Phil 176 – Handout 3 – The Political Potential of the Ideal of Natural Rights

Recommended: Sandel’s criticism of Rawls’ “Political” Liberalism

Recommended: George Fitzhugh

Recommended: Mill v Carlyle on Abolition

Recommended: The Emancipation Proclamation 

Recommended: The 14th Amendment

Recommended: The Slaughterhouse Cases

Lecture 22: Douglas-Lincoln-King 1

Lecture 23: Douglas-Lincoln-King 2

Lecture 24: Douglas-Lincoln-King 3

Lecture 25: Douglas-Lincoln-King 4

Essay Assignment # 2: Due in Class 5/20/20 

4. Darwinian Skepticism about Natural Rights

Source 10: Aaron Zimmerman, Veneer Theory, in D. Machuca (ed.) The Routledge Handbook of Moral Skepticism (2018), pp. 199-212.

Recommended: T. Huxley, On the Natural Inequality of Men (1890)

Recommended: Phil 176 – Handout – Huxley’s Skepticism about Natural Equality

Recommended: John C. Greene, “Darwin as a Social Evolutionist,” Journal of the History of Biology, 10, 1 (Spring 1977), pp. 1-27.

Recommended: Weikart on Darwin’s Socioeconomic Views

Phil 176 – Handout 4 – The Application of Natural Selection to the Study of Humanity’s Past and Future 

Lecture 26: Zimmerman 1 

Lecture 27: Zimmerman 2 (this lecture won’t upload: find it on the Gauchospace page for the course)

Source 11: J. Dewey, The Influence of Darwinism on Philosophy (1909)

Phil 176 – Handout 5 – Dewey’s Assessment of Darwin’s Influence on Philosophy

*Recommended: Leo Strauss – Natural Right and History

Lecture 28: Dewey 1

Lecture 29: Dewey 2

5. Charles Sander Peirce

Source 12: C.S. Peirce, “The Fixation of Belief,” Popular Science Monthly, 12 (November 1877), pp. 1-15.

Phil 176 – Handout 6 – Charles Sanders Peirce

Lecture 30: Peirce 1

Lecture 31: Peirce 2

Lecture 32: Peirce 3

Lecture 33: Peirce 4

Lecture 34: Peirce 5

6. William James

Source 13: William James, “The Moral Philosopher and the Moral Life,” The International Journal of Ethics, 1, 3 (April 1891), pp. 330-54.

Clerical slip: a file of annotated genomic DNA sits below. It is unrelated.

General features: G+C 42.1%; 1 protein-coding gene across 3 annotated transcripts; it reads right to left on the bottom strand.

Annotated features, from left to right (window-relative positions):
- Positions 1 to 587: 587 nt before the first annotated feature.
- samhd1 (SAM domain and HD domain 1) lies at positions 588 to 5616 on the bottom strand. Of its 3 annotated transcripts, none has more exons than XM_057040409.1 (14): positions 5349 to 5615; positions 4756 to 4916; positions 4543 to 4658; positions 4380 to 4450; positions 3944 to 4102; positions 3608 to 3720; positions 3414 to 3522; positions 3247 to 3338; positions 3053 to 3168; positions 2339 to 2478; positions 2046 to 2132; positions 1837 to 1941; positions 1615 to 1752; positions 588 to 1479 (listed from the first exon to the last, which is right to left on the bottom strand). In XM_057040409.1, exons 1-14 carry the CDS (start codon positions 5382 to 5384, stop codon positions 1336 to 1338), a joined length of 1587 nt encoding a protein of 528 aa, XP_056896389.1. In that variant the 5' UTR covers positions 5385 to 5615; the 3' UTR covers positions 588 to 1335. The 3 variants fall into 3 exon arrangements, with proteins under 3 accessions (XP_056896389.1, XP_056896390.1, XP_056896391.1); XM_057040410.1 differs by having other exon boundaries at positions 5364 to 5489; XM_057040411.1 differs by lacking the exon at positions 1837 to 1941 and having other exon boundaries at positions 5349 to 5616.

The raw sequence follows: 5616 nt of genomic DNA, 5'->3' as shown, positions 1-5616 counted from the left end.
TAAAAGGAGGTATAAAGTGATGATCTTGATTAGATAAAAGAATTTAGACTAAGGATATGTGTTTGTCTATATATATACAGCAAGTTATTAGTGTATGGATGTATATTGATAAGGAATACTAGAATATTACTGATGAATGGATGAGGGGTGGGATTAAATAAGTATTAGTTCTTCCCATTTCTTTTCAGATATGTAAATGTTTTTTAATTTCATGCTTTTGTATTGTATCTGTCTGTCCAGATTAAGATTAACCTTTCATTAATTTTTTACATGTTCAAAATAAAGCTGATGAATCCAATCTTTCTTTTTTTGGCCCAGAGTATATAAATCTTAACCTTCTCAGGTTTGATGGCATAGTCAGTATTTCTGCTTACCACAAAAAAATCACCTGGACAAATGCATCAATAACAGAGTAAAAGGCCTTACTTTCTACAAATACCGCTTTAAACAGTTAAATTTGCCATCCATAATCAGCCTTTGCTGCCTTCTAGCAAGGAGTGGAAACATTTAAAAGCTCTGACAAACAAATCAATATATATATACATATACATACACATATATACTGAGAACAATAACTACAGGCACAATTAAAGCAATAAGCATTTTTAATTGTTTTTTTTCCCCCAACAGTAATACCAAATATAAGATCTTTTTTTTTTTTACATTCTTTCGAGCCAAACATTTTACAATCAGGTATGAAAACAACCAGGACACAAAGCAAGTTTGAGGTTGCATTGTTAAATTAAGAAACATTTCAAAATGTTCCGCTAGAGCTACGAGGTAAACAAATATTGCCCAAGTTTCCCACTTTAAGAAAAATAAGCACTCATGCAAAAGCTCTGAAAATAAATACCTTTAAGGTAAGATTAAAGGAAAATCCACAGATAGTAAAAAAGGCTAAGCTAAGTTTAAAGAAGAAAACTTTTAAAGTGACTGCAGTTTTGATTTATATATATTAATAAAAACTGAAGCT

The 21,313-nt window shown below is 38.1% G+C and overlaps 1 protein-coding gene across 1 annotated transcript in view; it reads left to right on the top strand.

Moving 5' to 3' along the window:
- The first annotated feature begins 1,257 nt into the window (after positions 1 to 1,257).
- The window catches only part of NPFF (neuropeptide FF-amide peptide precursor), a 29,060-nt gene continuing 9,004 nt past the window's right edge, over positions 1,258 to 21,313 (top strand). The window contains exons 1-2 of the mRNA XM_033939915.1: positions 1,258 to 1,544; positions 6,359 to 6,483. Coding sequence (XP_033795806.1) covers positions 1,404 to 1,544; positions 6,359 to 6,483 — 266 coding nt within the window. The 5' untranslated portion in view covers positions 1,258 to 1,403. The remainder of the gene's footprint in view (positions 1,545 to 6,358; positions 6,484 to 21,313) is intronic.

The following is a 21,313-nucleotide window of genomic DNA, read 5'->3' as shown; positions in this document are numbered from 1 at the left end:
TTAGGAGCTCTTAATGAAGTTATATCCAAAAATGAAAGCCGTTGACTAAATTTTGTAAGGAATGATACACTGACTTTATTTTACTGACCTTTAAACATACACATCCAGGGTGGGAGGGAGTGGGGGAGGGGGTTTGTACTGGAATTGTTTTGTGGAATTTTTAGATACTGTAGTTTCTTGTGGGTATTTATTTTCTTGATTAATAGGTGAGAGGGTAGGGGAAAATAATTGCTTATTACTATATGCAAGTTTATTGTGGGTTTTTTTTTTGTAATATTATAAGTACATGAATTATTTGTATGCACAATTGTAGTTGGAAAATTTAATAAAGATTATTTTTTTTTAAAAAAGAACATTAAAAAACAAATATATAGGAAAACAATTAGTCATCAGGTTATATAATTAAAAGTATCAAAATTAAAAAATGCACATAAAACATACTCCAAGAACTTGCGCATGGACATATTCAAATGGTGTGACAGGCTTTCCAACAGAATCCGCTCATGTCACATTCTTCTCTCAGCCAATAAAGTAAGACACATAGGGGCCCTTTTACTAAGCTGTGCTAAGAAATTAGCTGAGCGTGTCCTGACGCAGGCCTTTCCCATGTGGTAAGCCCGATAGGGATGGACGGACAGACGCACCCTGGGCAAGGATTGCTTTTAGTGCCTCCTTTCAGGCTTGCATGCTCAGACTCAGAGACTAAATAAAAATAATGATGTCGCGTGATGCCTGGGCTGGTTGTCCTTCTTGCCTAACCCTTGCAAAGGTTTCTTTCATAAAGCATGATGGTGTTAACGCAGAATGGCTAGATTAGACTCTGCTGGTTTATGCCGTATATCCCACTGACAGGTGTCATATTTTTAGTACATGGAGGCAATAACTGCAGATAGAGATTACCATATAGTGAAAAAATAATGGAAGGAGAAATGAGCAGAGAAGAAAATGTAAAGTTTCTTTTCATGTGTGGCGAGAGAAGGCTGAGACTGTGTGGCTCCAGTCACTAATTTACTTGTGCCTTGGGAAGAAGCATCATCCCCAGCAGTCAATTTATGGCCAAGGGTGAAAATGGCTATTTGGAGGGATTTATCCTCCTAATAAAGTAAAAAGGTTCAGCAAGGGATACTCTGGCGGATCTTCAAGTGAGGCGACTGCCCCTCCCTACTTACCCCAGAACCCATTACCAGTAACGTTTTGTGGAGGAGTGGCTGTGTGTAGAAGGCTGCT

Phil 176 – Handout 7 – William James

Lecture 35: James 1

Lecture 36: James 2

Lecture 37: James 3

Lecture 38: James 4

Lecture 39: James 5

Study Sheet for the Final Exam 

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Additional Material

Algernon Sidney, The Discourses Concerning Government

Joseph Addison, Cato: A Tragedy

Locke and Shaftesbury: The Fundamental Constitutions of Carolina 

https://en.m.wikipedia.org/wiki/Fundamental_Constitutions_of_Carolina#

J.P. Greene “An Uneasy Connection…”

T.H. Breen “Ideology and Nationalism…”

Phil 176 Handout on Breen and Greene

P. Wood “Liberty is Sweet…”

R.D. Brown, Self-Evident Truths, chapter 7

Further Founding Documents

U.S. Constitution

Amendments to the U.S. Constitution

Further Chapters from White’s Analysis of the Founder’s Epistemology

M. White, The Philosophy of the American Revolution, Oxford UP (1973), chapters 4-5.

M. White, The Philosophy of the American Revolution, Oxford UP (1973), chapter 6 and epilogue.

L.G. Schwoerer, “Locke, Lockean Ideas, and the Glorious Revolution,” Journal of the History of Ideas (1990), pp. 531-48.

recommended sources:

The English Bill of Rights

R. Brookhiser, Correcting the Constitution, American History, December 2015

W.M. Treanor, “Taking Text Too Seriously: Modern Textualism, Original Meaning, and the Case of Amar’s Bill of Rights, Michigan Law Review (Dec 2007), pp. 487-53.

Oliver Wendell Holmes, Natural Law, Harvard Law Review (1918)

Jeremy Bentham’s Critique of the Doctrine of Natural Rights in Anarchical Fallacies (1843) 

M.L. Dudziak, Oliver Wendell Holmes as a Eugenic Reformer (1986) 

What Are Normative Principles of Thought and Action for Humans Conceived of as Animals Evolving Via “Natural” Mechanisms of Selection?

Phil 176 – Handout 6 – C.I. Lewis “A Pragmatic Conception of the A Priori”

Phil 176 – Handout 7 – Sidney Hook, “Naturalism and First Principles”

Old Essays

Essay 2 S 17